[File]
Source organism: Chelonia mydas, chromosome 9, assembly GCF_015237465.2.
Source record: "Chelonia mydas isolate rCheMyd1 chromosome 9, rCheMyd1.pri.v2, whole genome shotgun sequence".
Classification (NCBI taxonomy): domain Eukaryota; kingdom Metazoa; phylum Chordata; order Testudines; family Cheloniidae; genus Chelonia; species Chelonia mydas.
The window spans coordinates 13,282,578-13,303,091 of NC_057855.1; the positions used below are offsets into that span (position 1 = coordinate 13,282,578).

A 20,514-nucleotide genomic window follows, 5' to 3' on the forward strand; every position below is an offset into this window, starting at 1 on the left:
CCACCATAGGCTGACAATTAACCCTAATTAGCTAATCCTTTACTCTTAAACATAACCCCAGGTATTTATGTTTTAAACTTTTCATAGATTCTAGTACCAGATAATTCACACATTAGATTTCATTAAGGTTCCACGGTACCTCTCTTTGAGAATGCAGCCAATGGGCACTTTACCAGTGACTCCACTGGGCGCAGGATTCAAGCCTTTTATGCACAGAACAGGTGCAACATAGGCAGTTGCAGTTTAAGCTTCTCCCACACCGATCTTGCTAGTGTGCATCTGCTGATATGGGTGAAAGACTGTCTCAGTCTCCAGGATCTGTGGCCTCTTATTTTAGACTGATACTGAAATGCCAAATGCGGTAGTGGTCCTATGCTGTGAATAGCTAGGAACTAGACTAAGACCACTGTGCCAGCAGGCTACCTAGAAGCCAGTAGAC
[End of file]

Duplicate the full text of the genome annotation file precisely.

Source organism: Chelonia mydas, chromosome 9, assembly GCF_015237465.2.
Source record: "Chelonia mydas isolate rCheMyd1 chromosome 9, rCheMyd1.pri.v2, whole genome shotgun sequence".
Classification (NCBI taxonomy): domain Eukaryota; kingdom Metazoa; phylum Chordata; order Testudines; family Cheloniidae; genus Chelonia; species Chelonia mydas.
The window spans coordinates 13,282,578-13,303,091 of NC_057855.1; the positions used below are offsets into that span (position 1 = coordinate 13,282,578).

A 20,514-nucleotide genomic window follows, 5' to 3' on the forward strand; every position below is an offset into this window, starting at 1 on the left:
CCACCATAGGCTGACAATTAACCCTAATTAGCTAATCCTTTACTCTTAAACATAACCCCAGGTATTTATGTTTTAAACTTTTCATAGATTCTAGTACCAGATAATTCACACATTAGATTTCATTAAGGTTCCACGGTACCTCTCTTTGAGAATGCAGCCAATGGGCACTTTACCAGTGACTCCACTGGGCGCAGGATTCAAGCCTTTTATGCACAGAACAGGTGCAACATAGGCAGTTGCAGTTTAAGCTTCTCCCACACCGATCTTGCTAGTGTGCATCTGCTGATATGGGTGAAAGACTGTCTCAGTCTCCAGGATCTGTGGCCTCTTATTTTAGACTGATACTGAAATGCCAAATGCGGTAGTGGTCCTATGCTGTGAATAGCTAGGAACTAGACTAAGACCACTGTGCCAGCAGGCTACCTAGAAGCCAGTAGAC